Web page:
Shweta Singh-1

Shweta Singh

Managing Director, Global Macro and Europe Economics

Shweta joined TS Lombard in 2011. She is Managing Director, Global Macro and Europe Economics. Shweta leads the coverage of euro area economics and ECB policy. She also focusses on international macro themes with an emphasis on identifying key trends and turning points in global financial flows.

Shweta started her career as a Researcher at the London School of Economics and Political Science (LSE). She has also worked as a Researcher at the UN. Before joining TS Lombard, she was an Economist at Morgan Stanley (MS) for four years in Mumbai and Singapore.  At MS, she was a member of the top-rated Asia Economics team (Institutional Investor Survey).

Shweta is a regular commentator in TV and print media. She holds an M.Sc. in Economics from the LSE and an MSc. in Finance from the London Business School.

Shweta Singh contributes to the Europe Watch and Global Financial Trends publications.

Europe Watch: Updates of our key European economic, political and policy and market views. (One note per week)
Global Financial Trends: Analysis and forecast of global financing conditions and the credit cycle with early warning of vulnerabilities in the financial system and potential triggers. (10 issues a year)

Global Financial Trends - Shweta Singh

Shweta Singh's Top Market Calls

February 2021 - Europe

False inflation alarm

We said: Euro area inflation surge is a false alarm. Temporary factors, energy prices, and new CPI weights explain the rise. Beyond the pandemic-related noise, underlying inflation will remain muted.
Outcome: In its latest monetary policy meeting, the ECB dismissed inflation surge on the reasons we have highlighted. It continues to forecast underlying inflation to remain firmly below its target until at least 2023.

February 2021 - Europe

EA Growth locked-down again

We said: We expect a double-dip recession in Q1 and real GDP to expand by 4% this year.
Outcome: Consensus expectations for Q1 output have been revised down from 0.6% q/q at the start of the year to -0.8% recently. Forecasts for the 2021 growth have been downgraded from 4.6% to 4.2%.

September 2020 - Europe

The K-shaped recovery in the euro area

We said: Euro area’s K-shaped recovery means German outperformance, struggling services but resilient manufacturing, and rising input costs but falling output prices.
Outcome: Germany continues to outperform the EA. Manufacturing is resilient while the services sector remains fragile. Margin pressure on producers has worsened over the last year and is the most intense since the EA debt crisis.

August 2020 - Europe

The money trap

We said: Euro area money supply growth has risen rapidly since March, approaching historical highs. But the velocity of money will remain depressed. We expect a long grind of slow growth and disinflationary pressures to dominate.
Outcome: EA real output remains well-below the pre-pandemic level. The euro area is lagging behind most developed economies in recouping Covid-related economic losses. The central bank expects underlying inflation to remain firmly below its target until at least 2023.

June 2020 - Europe

QE Boost

We said: The central bank may need to expand its asset purchases further by at least €1tn by next year. An increase will likely be announced before the end of the year - but it may not be the last one.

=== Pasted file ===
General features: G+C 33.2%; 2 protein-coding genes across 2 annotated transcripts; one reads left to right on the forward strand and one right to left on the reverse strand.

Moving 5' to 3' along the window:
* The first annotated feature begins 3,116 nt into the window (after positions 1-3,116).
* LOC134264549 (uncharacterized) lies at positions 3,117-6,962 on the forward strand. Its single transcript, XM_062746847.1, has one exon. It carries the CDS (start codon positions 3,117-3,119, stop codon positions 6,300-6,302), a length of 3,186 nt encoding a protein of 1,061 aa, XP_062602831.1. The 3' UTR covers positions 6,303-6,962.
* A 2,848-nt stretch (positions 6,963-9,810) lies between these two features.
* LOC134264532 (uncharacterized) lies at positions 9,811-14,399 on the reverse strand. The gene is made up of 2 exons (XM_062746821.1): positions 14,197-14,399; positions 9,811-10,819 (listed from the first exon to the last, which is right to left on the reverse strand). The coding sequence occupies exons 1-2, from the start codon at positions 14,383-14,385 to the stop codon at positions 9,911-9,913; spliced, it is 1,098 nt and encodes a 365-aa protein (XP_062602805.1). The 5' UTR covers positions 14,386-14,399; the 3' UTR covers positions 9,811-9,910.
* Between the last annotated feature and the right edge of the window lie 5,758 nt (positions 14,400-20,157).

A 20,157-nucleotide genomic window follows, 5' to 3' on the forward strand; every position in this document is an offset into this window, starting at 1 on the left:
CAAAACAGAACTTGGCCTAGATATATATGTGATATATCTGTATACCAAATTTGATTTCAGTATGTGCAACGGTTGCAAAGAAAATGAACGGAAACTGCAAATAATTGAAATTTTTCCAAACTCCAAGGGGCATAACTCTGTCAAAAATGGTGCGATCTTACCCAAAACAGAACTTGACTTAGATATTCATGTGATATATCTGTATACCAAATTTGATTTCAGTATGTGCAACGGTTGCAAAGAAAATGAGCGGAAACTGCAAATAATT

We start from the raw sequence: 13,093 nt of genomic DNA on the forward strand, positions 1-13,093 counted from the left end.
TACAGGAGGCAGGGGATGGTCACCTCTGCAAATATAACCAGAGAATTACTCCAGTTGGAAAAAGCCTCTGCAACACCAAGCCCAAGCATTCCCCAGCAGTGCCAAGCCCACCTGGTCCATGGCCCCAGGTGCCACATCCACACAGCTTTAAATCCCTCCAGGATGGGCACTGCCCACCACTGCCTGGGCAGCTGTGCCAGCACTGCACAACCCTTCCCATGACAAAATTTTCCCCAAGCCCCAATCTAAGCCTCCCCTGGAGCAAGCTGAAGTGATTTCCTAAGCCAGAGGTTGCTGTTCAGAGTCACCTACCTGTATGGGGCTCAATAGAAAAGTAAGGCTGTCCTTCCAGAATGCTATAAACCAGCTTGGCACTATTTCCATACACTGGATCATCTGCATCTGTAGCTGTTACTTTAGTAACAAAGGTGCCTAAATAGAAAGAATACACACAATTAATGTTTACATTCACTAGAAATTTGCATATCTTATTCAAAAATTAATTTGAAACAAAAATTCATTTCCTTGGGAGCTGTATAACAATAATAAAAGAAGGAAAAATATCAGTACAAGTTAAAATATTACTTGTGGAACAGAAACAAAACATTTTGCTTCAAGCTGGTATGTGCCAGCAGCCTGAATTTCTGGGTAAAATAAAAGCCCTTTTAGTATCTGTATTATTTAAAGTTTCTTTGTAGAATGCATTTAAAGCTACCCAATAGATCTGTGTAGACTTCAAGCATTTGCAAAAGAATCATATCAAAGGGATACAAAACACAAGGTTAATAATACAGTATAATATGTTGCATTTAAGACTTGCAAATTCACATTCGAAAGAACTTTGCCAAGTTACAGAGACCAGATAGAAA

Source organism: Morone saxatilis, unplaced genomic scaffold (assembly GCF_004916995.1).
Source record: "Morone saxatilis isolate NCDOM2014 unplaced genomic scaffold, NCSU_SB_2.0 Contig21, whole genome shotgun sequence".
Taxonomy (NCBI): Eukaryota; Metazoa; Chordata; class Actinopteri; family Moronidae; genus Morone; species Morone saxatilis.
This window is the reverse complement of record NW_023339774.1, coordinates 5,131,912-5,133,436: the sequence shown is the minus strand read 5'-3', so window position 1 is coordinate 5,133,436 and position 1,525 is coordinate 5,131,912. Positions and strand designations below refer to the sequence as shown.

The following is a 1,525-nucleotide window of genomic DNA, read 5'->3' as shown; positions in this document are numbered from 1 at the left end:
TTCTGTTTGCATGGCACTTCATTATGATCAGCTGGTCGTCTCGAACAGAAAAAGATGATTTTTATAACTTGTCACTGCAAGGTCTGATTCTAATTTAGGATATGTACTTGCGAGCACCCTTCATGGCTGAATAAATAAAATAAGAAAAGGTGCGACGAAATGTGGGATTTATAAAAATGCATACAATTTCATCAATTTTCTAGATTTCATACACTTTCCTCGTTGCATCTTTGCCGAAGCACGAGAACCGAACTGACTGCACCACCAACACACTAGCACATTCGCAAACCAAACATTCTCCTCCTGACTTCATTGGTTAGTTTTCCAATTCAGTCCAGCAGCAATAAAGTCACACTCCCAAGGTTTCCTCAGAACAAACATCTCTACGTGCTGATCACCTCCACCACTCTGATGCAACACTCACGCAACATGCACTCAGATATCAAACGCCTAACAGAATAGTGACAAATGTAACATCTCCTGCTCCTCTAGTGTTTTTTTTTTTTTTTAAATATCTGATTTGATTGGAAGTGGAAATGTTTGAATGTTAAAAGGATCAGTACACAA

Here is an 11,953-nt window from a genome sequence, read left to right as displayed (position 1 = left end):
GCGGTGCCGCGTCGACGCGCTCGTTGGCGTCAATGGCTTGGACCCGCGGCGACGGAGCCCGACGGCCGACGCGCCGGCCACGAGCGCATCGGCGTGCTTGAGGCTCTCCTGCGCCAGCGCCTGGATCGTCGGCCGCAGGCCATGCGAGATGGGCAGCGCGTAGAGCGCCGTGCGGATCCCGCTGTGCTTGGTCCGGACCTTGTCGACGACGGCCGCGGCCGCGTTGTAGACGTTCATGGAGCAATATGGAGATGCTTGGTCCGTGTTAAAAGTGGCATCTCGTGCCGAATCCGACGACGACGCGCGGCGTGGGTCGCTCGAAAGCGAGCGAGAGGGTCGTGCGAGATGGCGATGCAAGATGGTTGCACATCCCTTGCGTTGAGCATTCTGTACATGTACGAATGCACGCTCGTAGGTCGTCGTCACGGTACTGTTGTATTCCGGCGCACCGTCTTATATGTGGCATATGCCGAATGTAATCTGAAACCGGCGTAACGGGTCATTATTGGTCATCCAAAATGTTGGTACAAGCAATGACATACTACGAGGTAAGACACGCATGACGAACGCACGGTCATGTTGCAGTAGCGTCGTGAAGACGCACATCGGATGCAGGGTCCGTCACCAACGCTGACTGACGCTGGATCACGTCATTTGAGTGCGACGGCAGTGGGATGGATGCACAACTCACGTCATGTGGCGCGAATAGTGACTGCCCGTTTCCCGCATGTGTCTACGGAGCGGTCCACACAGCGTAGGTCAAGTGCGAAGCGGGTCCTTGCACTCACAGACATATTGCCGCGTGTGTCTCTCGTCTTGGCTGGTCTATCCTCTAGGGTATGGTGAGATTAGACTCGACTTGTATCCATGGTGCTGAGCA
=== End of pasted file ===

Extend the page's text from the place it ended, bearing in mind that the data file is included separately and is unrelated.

Outcome: The ECB boosted its asset purchases under its pandemic QE programme (PEPP) by €500bn in December. It will also continue to buy assets at a monthly rate of €20bn under its traditional QE programme (APP). We expect more asset purchases to be announced before the end of this year.

March 2020 - Europe

Covid-19: The Coming Demand Shock and the Needed Policy Response

We said: The Covid-19 pandemic will damage domestic demand, especially services. Countries in the EA periphery are the most exposed. Limiting the transmission of negative spillovers to firms’ cash flows and to employment is crucial to avoid more serious medium-term damage from contagion. Fiscal policy will need to be stepped up significantly. Don’t write off ECB easing: serious discussions about changing the ECB’s self-imposed limits on ECB QE should be on the cards by now.
Outcome: Domestic demand collapsed, led by services, especially in tourist-dependent EA periphery. EA consensus (according to a Bloomberg survey) growth forecasts for this year were revised down from 1% to -8%. EA governments strengthened or introduced income/employment support programmes and provided liquidity to firms via guaranteed loans and equity injections causing national budget deficits to widen dramatically. Few days later, the ECB launched new liquidity measures including a €750bn asset purchase programme – the PEPP – to which the traditional asset purchase constraints did not apply.

April 2020 - Europe

Deflationary bias to be pronounced in the euro area

We said:  A large negative output gap, huge labour income losses, and a sharp rise in uncertainty and precautionary savings will keep inflationary pressures subdued in the euro area for longer. Surging money and credit growth – usually considered precursors to rapid economic growth – mask fragile underlying credit trends.
Outcome: Inflation has missed consensus forecasts since the pandemic. Inflation expectations for this year (according to a Bloomberg Survey) have been revised lower from 1% to 0.3%.

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